In a similar fashion, the samples exposed to fluorescent light were placed in clear containers having no protection (Sample No. 5), a partially transparent sleeve (Sample No. 6) and an opaque F & B label (Sample No. 7) approximately 18 inches from two 40-Watt fluorescent bulbs and were observed for fading after 3, 8, 24 and 48 hours. The results of these experiment are summarized in Table II. The amount of fading noted in each of the trials made hereinbelow was a subjective approximation based upon the routine experience of the observer(s).
As shown in Table II the samples having no protection faded rapidly (majority less than 8 to 24 hours) under both natural and artificial light conditions. The enclosed with the sleeve faded just as rapidly as the unprotected samples in direct sunlight, but did not fade as rapidly under fluorescent light. The samples utilizing the F&B label also faded rapidly in direct sunlight, but was even less faded then the sample containing the sleeve protection. Nevertheless, there was some fading, particularly where the sample was exposed. The sample kept in total darkness did not fade or lose its color.
Other skin cleanser samples were subjected to different light sensitivity testing. In this example, samples of the skin cleanser were packaged in either white 2 oz. PVC bottles (Sample Nos. 9-12) or clear PVC bottles, some (Sample Nos. 15 and 16) of which had a 3 ½″×1 ½″ black opaque, stock label with rounded corners attached to them, and exposed to direct sunlight, indirect sunlight (shade), or flourescent light at 18 inches for two 40 watt bulbs. The results of this test are shown in Table III.
Upon review of Table III, it will be appreciated that the white PVC bottle had an effect on the light sensitivity of the samples where they were subjected to indirect sunlight (shade). While the samples in white PVC bottles in direct sunlight faded rapidly, the white PVC bottled samples placed in indirect sunlight did not. However, the samples in the clear PVC bottles did fade in indirect sunlight and under flourescent lighting, even with labels attached.
In light of these finding, the transmittance characteristics of the white PVC bottles used are set forth in Table IV hereinbelow.
In this experiment, samples of the present invention were exposed to light from a solar simulator (Sample Nos. 17-20), direct sunlight (Sample Nos. 21-24), or fluorescent light (Sample Nos. 25-32). Samples exposed to fluorescent light were either not protected (29-32) or protected in a sleeve (25-28) as described in Example 1. A solar simulator is a device developed and engineered to deliver the same intensity and wavelength of light in 1 hour as would 24 hours of sun exposure to a particular site. The results of this experiment are summarized in Table V. Again, the amount of fading noted was a subjective approximation.
Upon review of Table V, it will be appreciated that the colored compositions faded under both natural or artificial light.
Next, two samples (Nos. 33 and 34) of the composition ofthe present invention were exposed to fluorescent light and natural sunlight, respectively, with the protection of titanium dioxide suspended in the formula to reflect and adsorb the light. The results of this test, depicted in Table VI, show that, while the titanium dioxide had some affect on the rate of fading, the color of the composition still faded rapidly. For example, Sample No.34 showed slow or moderate fading as compared to other trials shown above, but both samples substantially degraded after 72 hours and 2.5 hours respectively.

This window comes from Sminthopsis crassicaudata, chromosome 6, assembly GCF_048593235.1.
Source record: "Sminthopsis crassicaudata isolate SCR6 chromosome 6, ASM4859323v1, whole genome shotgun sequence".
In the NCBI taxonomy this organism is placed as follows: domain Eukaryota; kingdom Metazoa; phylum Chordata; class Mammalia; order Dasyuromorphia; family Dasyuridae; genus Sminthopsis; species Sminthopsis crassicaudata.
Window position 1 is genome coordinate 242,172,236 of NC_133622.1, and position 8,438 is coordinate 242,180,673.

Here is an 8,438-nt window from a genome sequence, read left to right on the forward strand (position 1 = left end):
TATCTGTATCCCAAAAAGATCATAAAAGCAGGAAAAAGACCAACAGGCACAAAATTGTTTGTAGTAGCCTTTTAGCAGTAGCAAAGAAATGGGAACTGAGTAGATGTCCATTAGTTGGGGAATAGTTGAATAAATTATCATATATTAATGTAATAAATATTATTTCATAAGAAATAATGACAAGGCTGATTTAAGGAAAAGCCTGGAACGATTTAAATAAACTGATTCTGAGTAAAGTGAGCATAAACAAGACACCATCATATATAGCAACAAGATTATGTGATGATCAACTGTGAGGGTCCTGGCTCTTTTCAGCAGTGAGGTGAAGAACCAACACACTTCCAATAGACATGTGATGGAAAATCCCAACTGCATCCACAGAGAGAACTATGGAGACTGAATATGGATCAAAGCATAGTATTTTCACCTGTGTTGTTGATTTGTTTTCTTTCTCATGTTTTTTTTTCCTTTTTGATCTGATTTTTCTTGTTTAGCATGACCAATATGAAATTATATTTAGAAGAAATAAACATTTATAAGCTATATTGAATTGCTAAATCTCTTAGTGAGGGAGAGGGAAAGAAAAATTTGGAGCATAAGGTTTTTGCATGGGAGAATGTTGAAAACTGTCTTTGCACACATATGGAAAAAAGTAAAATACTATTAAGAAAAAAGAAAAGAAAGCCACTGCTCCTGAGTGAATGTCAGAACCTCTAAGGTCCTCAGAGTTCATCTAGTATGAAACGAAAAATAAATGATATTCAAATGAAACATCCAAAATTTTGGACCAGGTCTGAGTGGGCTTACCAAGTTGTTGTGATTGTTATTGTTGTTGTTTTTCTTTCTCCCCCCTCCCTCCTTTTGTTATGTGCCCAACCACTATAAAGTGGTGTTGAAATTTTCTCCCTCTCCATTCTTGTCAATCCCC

Finally, in order to evaluate the photosensitivity of the dye of the present composition, two samples of competing products (Sample Nos. 36 and 37) which do not have a photosensitive dye were exposed to direct sunlight and examined for loss of color. These samples were then compared with a sample of the present invention. Sample No. 36 is available from Betco as Winning Hands Hand Cleanser #11219. Sample No. 37 is available from Kutol as Soft & Silky Pink Lotion Skin Cleanser #5665. Although the exact formulations ofthe Betco and Kutol products arc believed to be confidential and the intellectual property of those manufacturers, it is known that neither of the product contain a photosensitive dye. The results of this light exposure study are summarized in Table VII. Again, the amount of fading noted was a subjective approximation.
The present invention shows rapid loss of color after 2.5 hours of exposure to direct sunlight whereas previously known cleansers do not show any appreciable loss of color after 3.5 hours of exposure to sunlight.
Thus, it should be evident that the present invention is highly effective in providing a cleanser with a photosensitive dye which will not stain surfaces and will degrade or vanish, at least from the visible spectrum, upon exposure to natural or artificial light. The invention is particularly suitable for hand cleansers which are to be dispensed from dispensers encasing the composition in darkness, but is not necessarily limited thereto, it being understood that other dispensers or other skin cleansers may be used.
Based upon the foregoing disclosure, it should now be apparent that the present invention will carry out the objects set forth hereinabove. It is, therefore, to be understood that any variations evident fall within the scope of the claimed invention and thus, the selection of specific component elements can be determined without departing from the spirit of the invention herein disclosed and described. In particular, the skin cleansing compositions of the present invention are not necessarily limited to the particular dyes set forth herein, any photosensitive dye suitable for the purposes of the present invention falling within the scope of the present invention. Thus, the scope of the invention shall include all modifications and variations that may fall within the scope of the attached claims.